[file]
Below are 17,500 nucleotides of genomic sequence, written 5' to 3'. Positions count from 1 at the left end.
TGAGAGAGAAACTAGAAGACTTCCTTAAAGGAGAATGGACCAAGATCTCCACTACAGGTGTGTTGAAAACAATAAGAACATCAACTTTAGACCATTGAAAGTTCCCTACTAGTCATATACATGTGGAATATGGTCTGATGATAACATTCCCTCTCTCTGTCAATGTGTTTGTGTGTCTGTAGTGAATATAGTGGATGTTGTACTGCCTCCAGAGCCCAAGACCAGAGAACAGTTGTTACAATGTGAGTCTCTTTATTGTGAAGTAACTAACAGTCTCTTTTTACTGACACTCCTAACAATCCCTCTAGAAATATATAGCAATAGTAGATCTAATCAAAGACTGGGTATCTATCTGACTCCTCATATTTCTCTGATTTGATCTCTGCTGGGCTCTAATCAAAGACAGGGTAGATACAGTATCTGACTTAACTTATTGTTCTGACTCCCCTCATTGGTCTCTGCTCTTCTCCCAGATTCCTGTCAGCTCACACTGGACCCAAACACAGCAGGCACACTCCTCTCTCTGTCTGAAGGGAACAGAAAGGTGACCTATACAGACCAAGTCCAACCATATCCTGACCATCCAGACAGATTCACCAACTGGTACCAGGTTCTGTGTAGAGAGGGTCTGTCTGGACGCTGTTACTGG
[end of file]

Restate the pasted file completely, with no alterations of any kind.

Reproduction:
Below are 17,500 nucleotides of genomic sequence, written 5' to 3'. Positions count from 1 at the left end.
TGAGAGAGAAACTAGAAGACTTCCTTAAAGGAGAATGGACCAAGATCTCCACTACAGGTGTGTTGAAAACAATAAGAACATCAACTTTAGACCATTGAAAGTTCCCTACTAGTCATATACATGTGGAATATGGTCTGATGATAACATTCCCTCTCTCTGTCAATGTGTTTGTGTGTCTGTAGTGAATATAGTGGATGTTGTACTGCCTCCAGAGCCCAAGACCAGAGAACAGTTGTTACAATGTGAGTCTCTTTATTGTGAAGTAACTAACAGTCTCTTTTTACTGACACTCCTAACAATCCCTCTAGAAATATATAGCAATAGTAGATCTAATCAAAGACTGGGTATCTATCTGACTCCTCATATTTCTCTGATTTGATCTCTGCTGGGCTCTAATCAAAGACAGGGTAGATACAGTATCTGACTTAACTTATTGTTCTGACTCCCCTCATTGGTCTCTGCTCTTCTCCCAGATTCCTGTCAGCTCACACTGGACCCAAACACAGCAGGCACACTCCTCTCTCTGTCTGAAGGGAACAGAAAGGTGACCTATACAGACCAAGTCCAACCATATCCTGACCATCCAGACAGATTCACCAACTGGTACCAGGTTCTGTGTAGAGAGGGTCTGTCTGGACGCTGTTACTGG